From April 15 to April 25, US Vice President Mike Pence paid a 10-day visit to Asia that included South Korea, Japan, Indonesia and Australia. This visit, combined with the successive Asia-Pacific policies and gestures taken by the Trump Administration, have illustrated how the US’ regional strategy may develop in this seemingly uncertain era under Trump. Judged by the current situation and trend, it’s safe to say there is more continuity than change in the new US Asia strategy.
Compared to Obama’s much-calculated “rebalance” strategy, Trump -- in contrast to most of his campaign rhetoric such as withdrawing troops from Japan and South Korea if they don’t pay more responsibilities -- has made it a top priority to strengthen the US alliance system in the region. Since Trump came to power, he has sent Defense Secretary Jim Mattis, Secretary of State Rex Tillerson, and now Pence to visit both Japan and South Korea. He also received Prime Minister Shinzo Abe twice to reassure Japan of US obligations. As Susan Thornton, acting assistant secretary for East Asian Affairs. Put it a month ago, the Trump Administration will “have its own formulation” for Asia policy, which can be interpreted as having three parts: fair and free trade, regional security and “a rules-based, constructive, peaceful, stable order in Asia”. Although this administration openly rejects using “rebalance” to define its strategy, remaining active and engaged in Asia is something the US government, no matter who occupies the White House, has to stick to due to the huge economic and security interests underlying in its relations to the region.
Trump’s strategy has inherited the emphasis on the alliance system, especially with Japan, South Korea and Australia, in order to further boost Washington’s security presence and clout in Asia. On the economic front, though Trump has withdrawn from TPP, the very fundamental leg of Obama’s economic rebalance, it does not mean this administration has given up economic engagement with the region, but rather put US interest high above others in the name of “fair and balanced trade”. To persuade Japan to open FTA negotiations, imply to South Korea the possibility to renegotiate KORUS (the US-ROK FTA), and engage with Indonesia and Australia heavily in economic affairs with the bid to further open those markets and reduce tariffs, Pence has put economic issues high on the agenda in his visit, which is also consistent with Trump’s “America First” economic philosophy being carried out gradually. The possibility of returning to the TPP is still there after Trump removes bilateral obstacles and earns the preferential terms he needs, also in response to requests from such allied partners as Japan and Australia. Meanwhile, multilateral forums, one of the pillars of Obama’s rebalance and once included in Trump’s scorn for international organizations and multilateral means, have actually outperformed expectations in the new regime, with Trump planning to attend such meetings as the East Asia Summit, US-ASEAN Summit and APEC, as Pence declared during his visit to the ASEAN secretariat. Moreover, US continuity on emphasizing “regional norms” such as freedom of navigation and denuclearization shows that US officials continue to see these as instruments to tame China and play a regional leadership role.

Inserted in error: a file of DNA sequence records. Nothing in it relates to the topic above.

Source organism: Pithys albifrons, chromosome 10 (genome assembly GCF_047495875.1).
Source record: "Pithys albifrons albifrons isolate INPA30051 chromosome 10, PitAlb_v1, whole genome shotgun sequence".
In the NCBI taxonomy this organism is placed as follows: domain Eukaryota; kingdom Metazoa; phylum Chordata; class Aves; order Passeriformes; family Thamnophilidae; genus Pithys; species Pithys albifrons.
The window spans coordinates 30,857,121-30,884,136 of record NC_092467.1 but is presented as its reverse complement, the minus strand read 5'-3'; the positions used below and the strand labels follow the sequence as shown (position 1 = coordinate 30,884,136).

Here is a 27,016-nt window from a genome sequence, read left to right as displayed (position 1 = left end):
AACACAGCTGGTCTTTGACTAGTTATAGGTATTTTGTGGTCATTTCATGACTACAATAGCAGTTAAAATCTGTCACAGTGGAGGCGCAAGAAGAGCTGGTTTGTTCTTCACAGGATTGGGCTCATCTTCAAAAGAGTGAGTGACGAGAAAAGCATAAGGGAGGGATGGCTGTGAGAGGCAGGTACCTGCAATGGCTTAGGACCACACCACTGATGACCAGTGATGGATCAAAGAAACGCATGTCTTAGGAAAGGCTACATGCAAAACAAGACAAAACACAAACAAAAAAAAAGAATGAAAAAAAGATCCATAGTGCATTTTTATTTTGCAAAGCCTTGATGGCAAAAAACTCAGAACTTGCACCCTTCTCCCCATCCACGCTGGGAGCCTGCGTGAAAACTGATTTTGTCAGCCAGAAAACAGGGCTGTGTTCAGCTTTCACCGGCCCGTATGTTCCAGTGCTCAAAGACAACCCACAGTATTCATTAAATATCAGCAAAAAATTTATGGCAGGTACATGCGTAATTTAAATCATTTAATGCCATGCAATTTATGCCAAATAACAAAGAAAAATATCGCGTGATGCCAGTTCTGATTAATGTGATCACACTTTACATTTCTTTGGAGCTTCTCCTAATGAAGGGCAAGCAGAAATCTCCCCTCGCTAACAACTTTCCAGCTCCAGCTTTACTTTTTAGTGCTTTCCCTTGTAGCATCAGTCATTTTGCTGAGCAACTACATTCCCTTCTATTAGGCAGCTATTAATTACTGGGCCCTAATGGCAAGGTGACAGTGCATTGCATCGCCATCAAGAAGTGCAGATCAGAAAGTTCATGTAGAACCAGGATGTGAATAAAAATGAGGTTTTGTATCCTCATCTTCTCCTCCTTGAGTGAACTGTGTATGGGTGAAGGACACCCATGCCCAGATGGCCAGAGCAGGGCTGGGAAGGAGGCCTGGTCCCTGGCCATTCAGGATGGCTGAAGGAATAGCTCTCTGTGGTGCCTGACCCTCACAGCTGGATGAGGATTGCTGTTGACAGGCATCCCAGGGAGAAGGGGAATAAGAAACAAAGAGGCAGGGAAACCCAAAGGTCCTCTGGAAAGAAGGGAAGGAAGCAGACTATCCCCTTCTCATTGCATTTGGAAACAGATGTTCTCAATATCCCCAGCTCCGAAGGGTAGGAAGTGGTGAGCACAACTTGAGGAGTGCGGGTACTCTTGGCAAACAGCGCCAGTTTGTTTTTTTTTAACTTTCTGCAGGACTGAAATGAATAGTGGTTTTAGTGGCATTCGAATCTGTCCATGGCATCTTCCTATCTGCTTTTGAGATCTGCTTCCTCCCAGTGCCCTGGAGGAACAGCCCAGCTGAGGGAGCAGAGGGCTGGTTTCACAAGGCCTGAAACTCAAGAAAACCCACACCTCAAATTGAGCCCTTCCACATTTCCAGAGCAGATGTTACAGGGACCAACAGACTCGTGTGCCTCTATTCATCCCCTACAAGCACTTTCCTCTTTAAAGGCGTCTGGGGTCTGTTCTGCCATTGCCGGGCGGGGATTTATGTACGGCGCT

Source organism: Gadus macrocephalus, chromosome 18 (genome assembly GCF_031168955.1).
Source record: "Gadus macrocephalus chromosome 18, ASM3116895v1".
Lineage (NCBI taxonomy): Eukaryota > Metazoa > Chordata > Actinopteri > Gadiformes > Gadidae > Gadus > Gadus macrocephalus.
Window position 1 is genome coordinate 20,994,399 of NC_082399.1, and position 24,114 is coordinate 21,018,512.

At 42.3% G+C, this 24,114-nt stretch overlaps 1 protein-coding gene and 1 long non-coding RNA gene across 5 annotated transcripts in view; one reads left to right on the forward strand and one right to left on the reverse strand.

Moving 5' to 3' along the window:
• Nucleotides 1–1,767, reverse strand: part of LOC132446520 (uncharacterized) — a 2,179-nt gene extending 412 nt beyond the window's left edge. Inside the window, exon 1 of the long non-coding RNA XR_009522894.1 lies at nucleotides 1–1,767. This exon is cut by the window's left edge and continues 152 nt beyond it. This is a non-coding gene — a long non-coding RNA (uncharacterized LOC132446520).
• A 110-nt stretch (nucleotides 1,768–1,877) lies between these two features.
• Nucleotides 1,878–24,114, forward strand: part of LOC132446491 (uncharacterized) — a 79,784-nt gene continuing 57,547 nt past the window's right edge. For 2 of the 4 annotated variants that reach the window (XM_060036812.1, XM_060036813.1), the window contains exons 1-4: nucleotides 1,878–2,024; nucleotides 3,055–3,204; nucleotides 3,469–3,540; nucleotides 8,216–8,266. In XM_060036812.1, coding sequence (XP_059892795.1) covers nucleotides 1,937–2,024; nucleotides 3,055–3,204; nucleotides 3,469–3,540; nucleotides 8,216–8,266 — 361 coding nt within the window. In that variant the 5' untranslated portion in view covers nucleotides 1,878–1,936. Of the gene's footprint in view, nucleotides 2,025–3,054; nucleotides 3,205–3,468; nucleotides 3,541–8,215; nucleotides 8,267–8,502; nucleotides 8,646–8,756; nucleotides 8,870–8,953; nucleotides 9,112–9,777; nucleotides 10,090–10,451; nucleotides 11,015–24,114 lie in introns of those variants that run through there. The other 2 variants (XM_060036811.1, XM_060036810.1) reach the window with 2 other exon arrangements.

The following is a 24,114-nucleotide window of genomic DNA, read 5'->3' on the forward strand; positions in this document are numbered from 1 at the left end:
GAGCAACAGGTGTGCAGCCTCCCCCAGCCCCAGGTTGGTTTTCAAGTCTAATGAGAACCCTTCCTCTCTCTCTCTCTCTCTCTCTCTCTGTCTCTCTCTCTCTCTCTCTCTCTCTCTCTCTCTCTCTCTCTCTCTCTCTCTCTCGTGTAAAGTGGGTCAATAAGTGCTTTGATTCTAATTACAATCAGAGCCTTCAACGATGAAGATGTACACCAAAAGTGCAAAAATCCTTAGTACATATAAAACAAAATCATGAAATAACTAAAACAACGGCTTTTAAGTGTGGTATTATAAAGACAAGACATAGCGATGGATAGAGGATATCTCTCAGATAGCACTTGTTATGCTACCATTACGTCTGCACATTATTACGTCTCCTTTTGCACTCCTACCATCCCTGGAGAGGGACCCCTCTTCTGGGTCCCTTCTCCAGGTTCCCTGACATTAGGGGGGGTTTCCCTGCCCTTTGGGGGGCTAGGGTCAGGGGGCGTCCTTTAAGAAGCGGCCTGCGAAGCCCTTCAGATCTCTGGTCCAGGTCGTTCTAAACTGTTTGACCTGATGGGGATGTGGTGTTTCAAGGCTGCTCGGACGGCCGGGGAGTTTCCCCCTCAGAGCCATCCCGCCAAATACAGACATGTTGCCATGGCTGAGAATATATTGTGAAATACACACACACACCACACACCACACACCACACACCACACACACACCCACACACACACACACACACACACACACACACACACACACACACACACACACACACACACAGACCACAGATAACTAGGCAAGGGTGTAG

However, the differences and development of Trump’s Asia strategy are still worth noting. First, Trump has changed the US strategic priority in the region by putting the North Korea issue at the forefront. Discarding Obama’s “strategic patience” approach, he has adopted a more proactive and forceful posture to get Pyongyang back to the negotiation table. To achieve this, he made it clear through different official channels, including Pence’s recent visit, that all options are on the table and that the US is adamant about resolving this issue this time and will not leave it untended. On one hand, reflecting his belief that deterrence only succeeds when one is resolute enough to use force, he has let the US military make preparations for a fight if necessary, aiming to curb North Korea and make it yield under pressure. On the other hand, he is pressing China to cooperate more by further pressuring North Korea; whether through suspension of coals import or oil supply, the measures must be grave enough to push North Korea back fundamentally. Amid all these, calls for negotiations on denuclearization echo once again to remind all parties of the possibility for a peaceful resolution. That’s why winning cooperation and support from the alliance and partners regarding North Korea has been a common thread through Pence’s whole visit.
Second, Trump puts the interest of the alliance above that of China. No doubt he continues to value “a constructive relationship” with China, which is a vital part of his Asia policy, and he wants to shape this relationship in a “resulted-oriented” way, i.e., to meet US interests both economically and for security. Alliances, meanwhile, are not only for boosting US influence in the region, but also helping to pressure China for this purpose. Their concerted position on North Korea, the Diaoyu Islands (specifically with Japan) and the South China Sea are cases in point.
Last, Trump also seeks economic advantages in the Asia-Pacific, though his approach is very different from Obama’s in ends and means. He has reset the goals for US trade, from seeking cutting-edge standards for a future world economy and also strengthening the US stand as a world leader under challenge from China, to securing the more short-term, inward-looking national interest based on more jobs and investments for US, mostly through bilateral interactions. Yet whether Trump can realize his “buy American, hire American” goal through diplomacy still remains to be seen.